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WhosOff API

Welcome to the WhosOff API, which you can use to integrate into your other applications and work flows.

This outlines the Remote API provided WhosOff®. Primarily this API has been developed for integration with account holders’ internal systems.

Overview: Fair Usage and Authorisation API Access

Authenticate Company Message Department Free Restricted Leave Leave Type Lookup Map User Tag Overtime Overtime Type Reporting Sandbox System Message Tag User User Allowance User Note User Restriction Whosoff Work

API Access

The API requires authorisation and is not available with trial accounts.

To access the API you will need an API token, which a Super User will be able to manage through "Company settings" on your account.

Each user with access to the API will be able to access all calls available within the API. Please bear this in mind when you distribute access credentials.

Fair usage

Use of this API and associated data is at your own risk and responsibility, please be aware that we do not implement any of the data rules applied by the online system eg ‘cross dept viewing’ and other leave associated restrictions. If required, you will need to implement this in your own application.

Response types
Code Status Description
200 OK Request accepted and data returned via JSON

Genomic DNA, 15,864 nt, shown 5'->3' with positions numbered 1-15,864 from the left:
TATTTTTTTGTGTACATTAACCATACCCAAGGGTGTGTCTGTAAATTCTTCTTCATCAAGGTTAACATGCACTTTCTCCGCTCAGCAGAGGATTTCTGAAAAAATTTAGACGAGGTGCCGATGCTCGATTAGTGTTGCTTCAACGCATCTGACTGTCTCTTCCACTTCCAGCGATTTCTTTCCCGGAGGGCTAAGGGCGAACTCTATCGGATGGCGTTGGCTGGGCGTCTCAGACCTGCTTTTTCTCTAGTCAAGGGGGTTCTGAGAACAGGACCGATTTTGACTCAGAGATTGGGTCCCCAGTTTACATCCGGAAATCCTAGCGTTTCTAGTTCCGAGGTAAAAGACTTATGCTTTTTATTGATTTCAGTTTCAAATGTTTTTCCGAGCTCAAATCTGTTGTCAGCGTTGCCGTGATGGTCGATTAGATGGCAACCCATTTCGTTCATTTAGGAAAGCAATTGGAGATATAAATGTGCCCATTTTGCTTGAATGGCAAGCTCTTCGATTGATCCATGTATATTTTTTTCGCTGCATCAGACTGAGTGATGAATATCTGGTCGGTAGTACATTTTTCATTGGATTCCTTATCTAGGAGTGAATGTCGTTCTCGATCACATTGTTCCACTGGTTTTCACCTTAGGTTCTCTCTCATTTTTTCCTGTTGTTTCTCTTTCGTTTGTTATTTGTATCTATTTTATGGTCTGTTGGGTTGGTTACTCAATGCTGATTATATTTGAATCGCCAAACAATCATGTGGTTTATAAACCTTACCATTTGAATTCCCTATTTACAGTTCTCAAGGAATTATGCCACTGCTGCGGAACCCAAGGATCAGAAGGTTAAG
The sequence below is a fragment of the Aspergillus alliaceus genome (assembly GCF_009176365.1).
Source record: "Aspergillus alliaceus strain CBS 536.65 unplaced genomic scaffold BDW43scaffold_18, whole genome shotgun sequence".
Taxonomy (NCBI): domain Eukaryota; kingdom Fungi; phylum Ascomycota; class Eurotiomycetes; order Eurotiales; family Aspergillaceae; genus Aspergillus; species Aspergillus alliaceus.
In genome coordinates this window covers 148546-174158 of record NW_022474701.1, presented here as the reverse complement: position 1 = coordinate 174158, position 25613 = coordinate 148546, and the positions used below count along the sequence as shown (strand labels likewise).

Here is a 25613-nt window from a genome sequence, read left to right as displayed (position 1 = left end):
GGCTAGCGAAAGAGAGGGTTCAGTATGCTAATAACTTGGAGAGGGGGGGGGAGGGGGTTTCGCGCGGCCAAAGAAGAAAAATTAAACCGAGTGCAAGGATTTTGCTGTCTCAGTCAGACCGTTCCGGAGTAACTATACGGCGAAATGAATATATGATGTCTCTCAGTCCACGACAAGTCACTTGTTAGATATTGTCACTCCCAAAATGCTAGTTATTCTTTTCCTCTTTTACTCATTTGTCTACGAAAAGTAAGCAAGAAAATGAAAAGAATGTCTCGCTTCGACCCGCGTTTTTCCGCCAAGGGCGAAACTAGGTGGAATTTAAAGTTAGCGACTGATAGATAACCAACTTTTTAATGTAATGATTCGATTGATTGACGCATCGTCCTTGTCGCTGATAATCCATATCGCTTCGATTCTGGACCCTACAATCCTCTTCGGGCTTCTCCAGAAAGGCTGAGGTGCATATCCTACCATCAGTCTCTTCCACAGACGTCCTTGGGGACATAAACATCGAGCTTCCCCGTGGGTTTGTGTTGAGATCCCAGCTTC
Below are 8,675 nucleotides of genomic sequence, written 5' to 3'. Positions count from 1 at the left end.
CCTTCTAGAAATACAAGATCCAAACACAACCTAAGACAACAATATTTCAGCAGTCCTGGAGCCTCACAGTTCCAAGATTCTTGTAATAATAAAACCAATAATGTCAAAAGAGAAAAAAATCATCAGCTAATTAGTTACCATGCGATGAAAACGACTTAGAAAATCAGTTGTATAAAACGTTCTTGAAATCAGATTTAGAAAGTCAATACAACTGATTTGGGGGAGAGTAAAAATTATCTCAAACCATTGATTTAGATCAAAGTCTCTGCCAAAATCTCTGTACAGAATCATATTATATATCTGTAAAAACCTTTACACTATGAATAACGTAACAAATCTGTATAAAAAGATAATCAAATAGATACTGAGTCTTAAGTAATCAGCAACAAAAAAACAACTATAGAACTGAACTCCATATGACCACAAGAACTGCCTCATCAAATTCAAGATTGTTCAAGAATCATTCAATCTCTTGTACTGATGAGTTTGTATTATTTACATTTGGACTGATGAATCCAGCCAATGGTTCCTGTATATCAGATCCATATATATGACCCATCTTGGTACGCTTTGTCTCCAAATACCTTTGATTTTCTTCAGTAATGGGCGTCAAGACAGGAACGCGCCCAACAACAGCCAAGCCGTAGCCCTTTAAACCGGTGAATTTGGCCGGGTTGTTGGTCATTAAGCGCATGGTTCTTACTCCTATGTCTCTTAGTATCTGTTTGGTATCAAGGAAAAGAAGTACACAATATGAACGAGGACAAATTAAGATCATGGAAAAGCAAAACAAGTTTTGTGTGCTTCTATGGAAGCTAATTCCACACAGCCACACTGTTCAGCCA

400 Bad Request Request rejected return error message via JSON
404 Page not found Endpoint not valid

For more information on responses, check out our complete list of response codes.


The following samples show a typical response from the WhosOff API.

Typical response object { "Data":[ "Record_ID":"9387447" ], "Errors": [ { "Code": "004a", "Message":"No allowances set" }, { "Code": "00422", "Message":"User limit reached" } ] }

Authorisation & security

In order to request access to your data, authentication needs to be successfully completed to obtain a bearer token. This can be done in two ways; by supplying user credentials (username and password) or through a valid access token. Alongside the credentials or access token, an IP address, a number once (nOnce), a secret, and a unique App Id must also be supplied. See API Authenticate Object for more information on the request and response objects.

Create an access token
Step 1: Obtain app credentials

In this section, we create an access token.

For example, our app credentials might be app_id = "MN500Q8lk5jp0rEm" secret = "QtOSeNmh3DY6AuMO" (client secret)

Step 2: Generate a random nonce value

This can be any random string but should be unique every time.

Example, random nonce nonce="2029-03-14T13:24:10.832Z"

Step 3: Calculate the secret

The secret is calculated according to the following structure:

Example, calculate using Secure Hash Algorithm // secret = SHA512(nonce + secret) secret = SHA512(2029-03-14T13:24:10.832ZQtOSeNmh3DY6AuMO"

Step 4a: Authenticate with credentials

Valid username and password of a user within your account.

Authenticate with credentials curl --location --request GET '{root}/authenticate/with-credentials' \ --header 'Content-Type: application/json' \ --data '{ "username": "{username}", "password": "{password}", "ip_address": "{ip_address}", "nonce": "{nonce}", "secret": "{secret}", "app_id": "{app_id}" }'

Step 4b:Authenticate with access token

Obtained from a successful credential authentication. This should be used to refresh an expired token.

Authenticate with access token curl --location --request GET '{root}/authenticate/with-access-token' \ --header 'Content-Type: application/json' \ --data '{ "access_token": "{access_token}", "ip_address": "{ip_address}", "nonce": "{nonce}", "secret": "{secret}", "app_id": "{app_id}" }'

IP address